on May 8, 2011 at 7:38 pm

I still see no reason for caltrain cutting through the middle of PA at 40 to 70 plus miles per hour. In fact, I still see no benefit of caltrain to PA. but, if it needs to be there, slow it down to 25 miles per hour during the school day just like the car traffic in any school zone.


Like this comment
Posted by Steven
a resident of Another Palo Alto neighborhood
on May 8, 2011 at 7:48 pm

I was shocked today (May 8) to see a car pass the tracks on a red light with a car already stopped at the light at the Meadow crossing. I don't think new drivers can easily judge if there is sufficient space beyond the track to stop. Caltrain and the city need to have clearer signage, or put in a signal to prevent cars from crossing the track.

Web Link


Like this comment
Posted by Bad idea
a resident of Another Palo Alto neighborhood
on May 8, 2011 at 11:28 pm

"Demand that all grade crossings in Urban areas be closed immediately. Then sort out the rest of it."

Throwing the baby out with the bath water.


Like this comment
Posted by a PA mom
a resident of Midtown
on May 9, 2011 at 10:30 am

We have such an outdated transportation systems. Can we look around on the truly developed countries on how to handle train crossing? Sometimes I felt ashamed of how our politicians & special interest groups talk for YEARS with NO action.


Like this comment
Posted by Frank
a resident of Ventura
on May 9, 2011 at 11:00 am

I've said all during the HSR controversy that HSR or no we need to separate the at grade crossings.

As for Caltrain being no benefit to Palo Alto - clearly you have not read the ridership numbers from Caltrain where Palo Alto station is the 2nd to 4th busiest on the entire route (SF is always the busiest Mountain View and San Jose are up with Palo Alto).

Can you imagine all those Caltrain riders in cars driving through Palo Alto? "Nightmare" comes to my mind.

Finally Left turns should not an issue since the traffic signals at the train crossings are all 3 way. But moving the light to in front of the gate (that is no cars waiting between the tracks and Alma) would help. Closing all the at grade crossings would leave University, Page Mill Rd. and San Antiono as the only crossing points. Have you seen University or Page Mill at rush hour? (I'm not sure about San Antonio as I have not seen it recently).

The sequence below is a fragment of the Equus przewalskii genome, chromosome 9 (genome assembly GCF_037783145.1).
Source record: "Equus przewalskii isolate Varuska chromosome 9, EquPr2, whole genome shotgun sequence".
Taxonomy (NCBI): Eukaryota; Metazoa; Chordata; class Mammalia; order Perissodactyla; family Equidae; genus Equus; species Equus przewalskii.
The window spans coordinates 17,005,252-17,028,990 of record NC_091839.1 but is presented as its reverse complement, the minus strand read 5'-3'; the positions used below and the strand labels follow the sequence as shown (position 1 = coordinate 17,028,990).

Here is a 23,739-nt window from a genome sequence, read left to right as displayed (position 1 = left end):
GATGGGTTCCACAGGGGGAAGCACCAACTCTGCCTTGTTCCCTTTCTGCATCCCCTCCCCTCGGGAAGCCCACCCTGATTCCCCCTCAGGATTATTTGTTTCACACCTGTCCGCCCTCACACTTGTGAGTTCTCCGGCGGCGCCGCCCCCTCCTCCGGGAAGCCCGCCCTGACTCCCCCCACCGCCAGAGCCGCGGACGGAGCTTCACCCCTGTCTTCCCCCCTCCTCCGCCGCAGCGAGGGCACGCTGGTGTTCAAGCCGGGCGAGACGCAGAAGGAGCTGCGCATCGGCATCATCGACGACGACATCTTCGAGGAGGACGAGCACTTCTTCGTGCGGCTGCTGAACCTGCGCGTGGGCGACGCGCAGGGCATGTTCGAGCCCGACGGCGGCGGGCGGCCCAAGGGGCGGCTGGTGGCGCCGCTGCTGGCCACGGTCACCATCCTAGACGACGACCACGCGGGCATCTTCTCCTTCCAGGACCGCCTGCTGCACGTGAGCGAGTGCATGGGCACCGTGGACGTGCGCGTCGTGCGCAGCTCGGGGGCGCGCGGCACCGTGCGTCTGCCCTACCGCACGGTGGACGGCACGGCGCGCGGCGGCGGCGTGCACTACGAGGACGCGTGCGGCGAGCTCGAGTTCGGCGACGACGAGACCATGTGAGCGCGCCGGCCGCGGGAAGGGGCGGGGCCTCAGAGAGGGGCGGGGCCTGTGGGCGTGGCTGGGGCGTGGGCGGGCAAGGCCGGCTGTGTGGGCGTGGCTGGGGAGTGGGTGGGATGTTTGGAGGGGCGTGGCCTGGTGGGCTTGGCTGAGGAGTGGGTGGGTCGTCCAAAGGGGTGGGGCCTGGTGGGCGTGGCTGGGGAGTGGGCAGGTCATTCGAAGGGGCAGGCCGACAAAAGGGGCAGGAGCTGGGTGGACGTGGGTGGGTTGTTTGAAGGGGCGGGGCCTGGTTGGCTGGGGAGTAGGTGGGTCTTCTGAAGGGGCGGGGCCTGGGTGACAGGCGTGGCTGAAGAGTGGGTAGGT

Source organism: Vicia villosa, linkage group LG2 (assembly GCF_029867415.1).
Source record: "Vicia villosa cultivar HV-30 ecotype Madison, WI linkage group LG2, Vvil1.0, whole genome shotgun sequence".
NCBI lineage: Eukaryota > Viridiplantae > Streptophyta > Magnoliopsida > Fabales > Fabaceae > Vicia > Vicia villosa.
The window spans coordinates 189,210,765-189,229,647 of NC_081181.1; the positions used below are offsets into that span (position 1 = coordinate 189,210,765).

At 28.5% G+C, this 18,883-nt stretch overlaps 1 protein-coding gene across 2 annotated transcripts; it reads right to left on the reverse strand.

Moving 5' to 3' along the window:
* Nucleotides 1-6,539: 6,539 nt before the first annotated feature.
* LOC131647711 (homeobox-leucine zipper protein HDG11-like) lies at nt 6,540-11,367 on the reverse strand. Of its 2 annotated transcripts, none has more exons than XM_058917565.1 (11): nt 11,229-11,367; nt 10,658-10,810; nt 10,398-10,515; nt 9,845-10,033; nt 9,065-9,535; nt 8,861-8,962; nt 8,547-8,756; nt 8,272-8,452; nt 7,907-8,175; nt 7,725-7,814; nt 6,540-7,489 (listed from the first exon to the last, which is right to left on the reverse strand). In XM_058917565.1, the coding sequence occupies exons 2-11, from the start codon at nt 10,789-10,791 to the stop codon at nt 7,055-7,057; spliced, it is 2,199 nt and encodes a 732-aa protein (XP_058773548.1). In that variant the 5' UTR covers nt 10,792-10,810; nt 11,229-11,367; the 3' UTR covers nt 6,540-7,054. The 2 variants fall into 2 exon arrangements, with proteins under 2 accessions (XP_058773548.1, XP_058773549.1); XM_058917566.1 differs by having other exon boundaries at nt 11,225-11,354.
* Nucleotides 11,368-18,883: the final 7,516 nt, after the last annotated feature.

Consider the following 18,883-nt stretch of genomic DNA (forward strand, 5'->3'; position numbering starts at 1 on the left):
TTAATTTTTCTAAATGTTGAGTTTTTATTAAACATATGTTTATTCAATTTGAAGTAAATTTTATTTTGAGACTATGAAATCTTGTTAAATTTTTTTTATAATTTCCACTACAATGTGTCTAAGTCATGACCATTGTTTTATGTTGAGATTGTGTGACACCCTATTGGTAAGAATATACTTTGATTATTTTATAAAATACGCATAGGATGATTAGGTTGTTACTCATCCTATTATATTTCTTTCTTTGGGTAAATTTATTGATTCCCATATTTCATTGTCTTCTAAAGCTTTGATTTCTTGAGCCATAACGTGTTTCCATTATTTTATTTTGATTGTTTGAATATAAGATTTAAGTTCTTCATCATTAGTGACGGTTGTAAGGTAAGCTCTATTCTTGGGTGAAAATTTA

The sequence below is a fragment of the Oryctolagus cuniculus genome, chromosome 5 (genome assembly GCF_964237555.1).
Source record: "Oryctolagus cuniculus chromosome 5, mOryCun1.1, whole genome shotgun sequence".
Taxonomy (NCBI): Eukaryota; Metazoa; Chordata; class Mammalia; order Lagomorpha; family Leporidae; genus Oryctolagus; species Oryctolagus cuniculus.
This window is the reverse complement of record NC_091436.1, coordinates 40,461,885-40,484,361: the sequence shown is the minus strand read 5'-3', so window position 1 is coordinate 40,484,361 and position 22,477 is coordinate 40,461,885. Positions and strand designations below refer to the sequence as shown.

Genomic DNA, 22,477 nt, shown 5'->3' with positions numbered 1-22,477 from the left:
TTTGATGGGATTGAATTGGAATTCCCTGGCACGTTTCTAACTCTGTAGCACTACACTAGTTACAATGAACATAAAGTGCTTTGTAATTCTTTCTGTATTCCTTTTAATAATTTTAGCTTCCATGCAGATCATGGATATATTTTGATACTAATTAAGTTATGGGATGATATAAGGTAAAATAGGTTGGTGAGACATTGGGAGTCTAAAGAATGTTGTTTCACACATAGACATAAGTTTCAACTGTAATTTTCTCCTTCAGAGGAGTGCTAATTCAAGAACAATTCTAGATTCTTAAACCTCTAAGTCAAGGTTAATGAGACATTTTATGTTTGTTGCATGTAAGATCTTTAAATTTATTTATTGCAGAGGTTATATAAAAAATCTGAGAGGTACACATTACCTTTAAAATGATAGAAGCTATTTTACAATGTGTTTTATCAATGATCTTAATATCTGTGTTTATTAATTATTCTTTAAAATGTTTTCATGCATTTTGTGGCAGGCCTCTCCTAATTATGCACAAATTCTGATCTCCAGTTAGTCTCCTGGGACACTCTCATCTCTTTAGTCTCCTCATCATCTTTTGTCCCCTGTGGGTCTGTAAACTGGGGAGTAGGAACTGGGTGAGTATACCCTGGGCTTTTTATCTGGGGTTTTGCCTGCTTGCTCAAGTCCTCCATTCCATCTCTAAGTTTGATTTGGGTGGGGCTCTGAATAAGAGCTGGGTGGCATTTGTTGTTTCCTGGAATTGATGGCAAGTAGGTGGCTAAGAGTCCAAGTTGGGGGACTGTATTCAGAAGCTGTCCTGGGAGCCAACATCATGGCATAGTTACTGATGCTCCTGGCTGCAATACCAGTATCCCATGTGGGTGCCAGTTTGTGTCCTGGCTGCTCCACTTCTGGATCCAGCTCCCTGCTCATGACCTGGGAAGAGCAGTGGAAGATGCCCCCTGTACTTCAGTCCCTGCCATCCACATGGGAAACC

Like this comment
Posted by Palo Parent
a resident of Greenmeadow
on May 9, 2011 at 11:09 am

Frank: The San Antonio/train interchange is never a problem as it's an OVERPASS (hint-hint).


Like this comment
Posted by Bruce H., resident living on Park Bl
a resident of Charleston Meadows
on May 9, 2011 at 12:12 pm

The train slowdowns are both unsafe and hugely noise polluting. A very poor decision by CalTrain managers. Trains are running around 10 mph or less (86 of them go by my backyard fence each day!) The noise increase is incredible! From a safety perspective, I agree with the comment that these speeds are just asking for bold pedestrians to "beat the train," a truly horrible idea--more hazard, more noise. What is CalTrain thinking? Risk management would be my guess--they want to show they are taking action of some sort, even if it is clearly (to some) the wrong action. Imagine the lawsuit they would face if someone else were to be hurt or killed on the tracks in a similar manner to the SUV accident, and they were continuing to run at the usual speeds. Their liability would be huge! Given the current infrastructure setup, the trains running at as-designed-speed is the best choice for now. I am starting to become a believer in grade separations, though I remain concerned about property takings (and just compensation to homeowners) at the corners if this is implemented through eminent domain.
Bruce H. Homeowner, PS Resident, Voter.
PS--BTW, I endorse Simitian et al's present HSR proposal to make a spiffy (safe) CalTrain run from an HSR terminus at Diridon Station in SJ. I think that reflects some cogent thinking that is rather context sensitive!


Like this comment
Posted by Track Watcher
a resident of Barron Park
on May 9, 2011 at 12:47 pm

I passed by the tracks at 11:30, and there were so many people there (Caltrian people, firemen, police officer), that I thought maybe another incident had occurred, so I stopped my car and I asked. Two Caltrain people told me that they are just running tests. At that point the train heading north from San Antonio passed by and completely stopped, and then left with slow speed. I think they are nervous that another car might get hit.


Like this comment
Posted by David
a resident of Midtown
on May 9, 2011 at 3:51 pm

How about a HUGE sign on opposite side of tracks stating: "WARNING: Only space for ONE vehicle between tracks and cross street (i.e. Alma).


Like this comment
Posted by Donald
a resident of South of Midtown
on May 9, 2011 at 5:22 pm

David's sign suggestion would work except for the fact that most people don't seem to pay any attention to traffic signs. Speed limits, school zones, bike lanes,no parking zones, turning traffic yield to pedestrians all are ignored. The train crossings already have lots of signs including ones that say not to stop on the tracks. Another sign, no matter how big, will not make any difference.


Like this comment
Posted by Just don't get it...
a resident of Southgate
on May 9, 2011 at 5:31 pm

What part of the sign "DO NOT STOP ON THE TRACKS" don't these people get? Common sense (sometimes a problem) would tell one that!! When the car in front clears then move forward!!


Like this comment
Posted by Darwin
a resident of Crescent Park
on May 9, 2011 at 9:23 pm